Skip Navigation
Report

50 State Guide to Redistricting

Summary: Learn how redistricting is done in your state, or in other states. In some states, you may have a chance to influence the process by pushing for fair maps legislation.

Last Updated: June 7, 2019
Published: May 21, 2018

Once a decade after the census, every state redraws the districts used to elect members of the U.S. House of Repres­ent­at­ives and state legis­lat­ors – a process known as redis­trict­ing.

When draw­ing these lines, there are some require­ments in federal law that all states must follow. For example, all states must ensure that districts have approx­im­ately the same number of people and comply with the Voting Rights Act. But in other areas, each state has discre­tion over how to draw its own lines, and, more import­antly, over who will draw them – usually as stip­u­lated in the state’s consti­tu­tion.

Unfor­tu­nately, this discre­tion some­times results in redis­trict­ing abuses. For example, while some states use processes that check partisan excess, others allow for legis­lat­ors from a single party free rein to imple­ment biased maps that keep their party in power through good elec­tion cycles and bad. This manip­u­la­tion of maps is known as “gerry­man­der­ing.”

Redis­trict­ing also affects whether the nation’s diverse communit­ies are repres­en­ted in its legis­lat­ive bodies. The way district lines are drawn can keep a community together or split it apart, and can change whether a community has repres­ent­at­ives who feel respons­ible for its concerns. And just as maps can be manip­u­lated for partisan gain, they can be manip­u­lated to dilute the voice of or discrim­in­ate against communit­ies of color.

These abuses are anti­thet­ical to the found­ing gener­a­tion’s vision of Amer­ican demo­cracy. John Adams and the Framers of the Consti­tu­tion thought legis­lat­ive bodies should be “an exact Portrait, a Mini­ature, of the People at large.” In other words, redis­trict­ing is inten­ded to ensure districts are reflect­ive of the elect­or­ate.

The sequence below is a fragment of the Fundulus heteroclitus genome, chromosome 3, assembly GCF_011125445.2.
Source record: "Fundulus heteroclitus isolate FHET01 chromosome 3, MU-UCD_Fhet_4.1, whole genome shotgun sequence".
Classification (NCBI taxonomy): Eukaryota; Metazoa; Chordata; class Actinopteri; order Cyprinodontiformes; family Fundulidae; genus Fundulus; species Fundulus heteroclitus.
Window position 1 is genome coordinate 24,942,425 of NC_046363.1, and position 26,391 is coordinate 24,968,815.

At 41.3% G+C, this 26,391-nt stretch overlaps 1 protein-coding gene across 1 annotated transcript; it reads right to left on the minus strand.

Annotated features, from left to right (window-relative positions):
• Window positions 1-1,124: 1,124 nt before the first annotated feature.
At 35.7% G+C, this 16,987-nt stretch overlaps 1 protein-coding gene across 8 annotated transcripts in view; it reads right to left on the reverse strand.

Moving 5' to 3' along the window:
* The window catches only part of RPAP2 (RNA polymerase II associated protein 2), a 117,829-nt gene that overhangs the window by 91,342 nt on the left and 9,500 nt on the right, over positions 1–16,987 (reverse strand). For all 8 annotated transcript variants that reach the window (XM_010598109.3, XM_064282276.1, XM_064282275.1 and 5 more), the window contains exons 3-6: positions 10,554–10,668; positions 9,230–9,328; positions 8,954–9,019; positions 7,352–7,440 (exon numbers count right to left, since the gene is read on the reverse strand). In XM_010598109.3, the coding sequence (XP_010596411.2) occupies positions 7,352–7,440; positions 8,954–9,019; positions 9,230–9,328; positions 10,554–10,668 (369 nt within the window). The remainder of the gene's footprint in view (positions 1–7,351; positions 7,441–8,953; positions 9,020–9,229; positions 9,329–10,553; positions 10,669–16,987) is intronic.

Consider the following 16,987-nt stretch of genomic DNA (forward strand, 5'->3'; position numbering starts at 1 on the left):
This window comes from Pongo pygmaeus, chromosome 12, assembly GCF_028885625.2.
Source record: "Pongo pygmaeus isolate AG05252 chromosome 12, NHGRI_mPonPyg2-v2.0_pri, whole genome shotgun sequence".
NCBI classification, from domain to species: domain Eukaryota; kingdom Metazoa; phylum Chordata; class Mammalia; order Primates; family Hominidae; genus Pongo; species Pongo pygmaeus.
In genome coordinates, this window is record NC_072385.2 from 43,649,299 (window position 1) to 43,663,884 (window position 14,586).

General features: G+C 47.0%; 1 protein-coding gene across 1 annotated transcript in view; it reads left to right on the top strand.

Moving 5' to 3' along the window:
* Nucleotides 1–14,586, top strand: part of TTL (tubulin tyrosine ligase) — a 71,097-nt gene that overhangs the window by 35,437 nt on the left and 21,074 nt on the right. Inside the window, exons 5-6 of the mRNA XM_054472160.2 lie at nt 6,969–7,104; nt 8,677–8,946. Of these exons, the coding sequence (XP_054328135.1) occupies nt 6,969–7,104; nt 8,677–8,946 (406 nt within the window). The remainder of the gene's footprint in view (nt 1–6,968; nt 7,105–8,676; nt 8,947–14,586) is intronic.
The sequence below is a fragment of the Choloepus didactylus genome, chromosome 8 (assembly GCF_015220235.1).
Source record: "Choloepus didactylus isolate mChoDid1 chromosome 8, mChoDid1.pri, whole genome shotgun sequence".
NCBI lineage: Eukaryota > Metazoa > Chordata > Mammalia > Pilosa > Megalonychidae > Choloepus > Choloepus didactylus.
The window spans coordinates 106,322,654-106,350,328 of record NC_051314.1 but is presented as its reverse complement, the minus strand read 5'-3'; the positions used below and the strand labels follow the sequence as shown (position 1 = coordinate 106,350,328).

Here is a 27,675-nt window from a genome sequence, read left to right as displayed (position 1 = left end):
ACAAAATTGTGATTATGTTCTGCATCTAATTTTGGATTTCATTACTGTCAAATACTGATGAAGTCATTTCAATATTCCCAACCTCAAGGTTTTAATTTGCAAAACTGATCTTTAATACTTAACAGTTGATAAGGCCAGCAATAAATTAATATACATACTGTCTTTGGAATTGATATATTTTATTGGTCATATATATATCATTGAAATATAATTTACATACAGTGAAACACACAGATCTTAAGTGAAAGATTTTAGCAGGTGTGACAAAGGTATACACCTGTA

You can use this guide to learn how redis­trict­ing is done in your state, or in other states. You also have a chance to influ­ence the process by push­ing for fair maps legis­la­tion or by parti­cip­at­ing in the next round of redis­trict­ing after the 2020 census.


50 State Guide to Redis­trict­ing

Gloss­ary of Terms
Congres­sional District Summary
State Legis­lat­ive District Summary
Full Guide With Cita­tions

 

Alabama

Alaska

Arizona

Arkan­sas

Cali­for­nia

Color­ado

Connecti­cut

Delaware

Flor­ida

Geor­gia

Hawaii

Idaho

Illinois

Indi­ana

Iowa

Kansas

Kentucky

Louisi­ana

Maine

Mary­land

Massachu­setts

Michigan

Minnesota

Missis­sippi

Missouri

 

 

Montana

Nebraska

Nevada

New Hamp­shire

New Jersey

New Mexico

New York

North Caro­lina

North Dakota

Ohio

Oklahoma

Oregon

Pennsylvania

Rhode Island

South Caro­lina

South Dakota

Tennessee

Texas

Utah

Vermont

Virginia

Wash­ing­ton

West Virginia

Wiscon­sin

Wyom­ing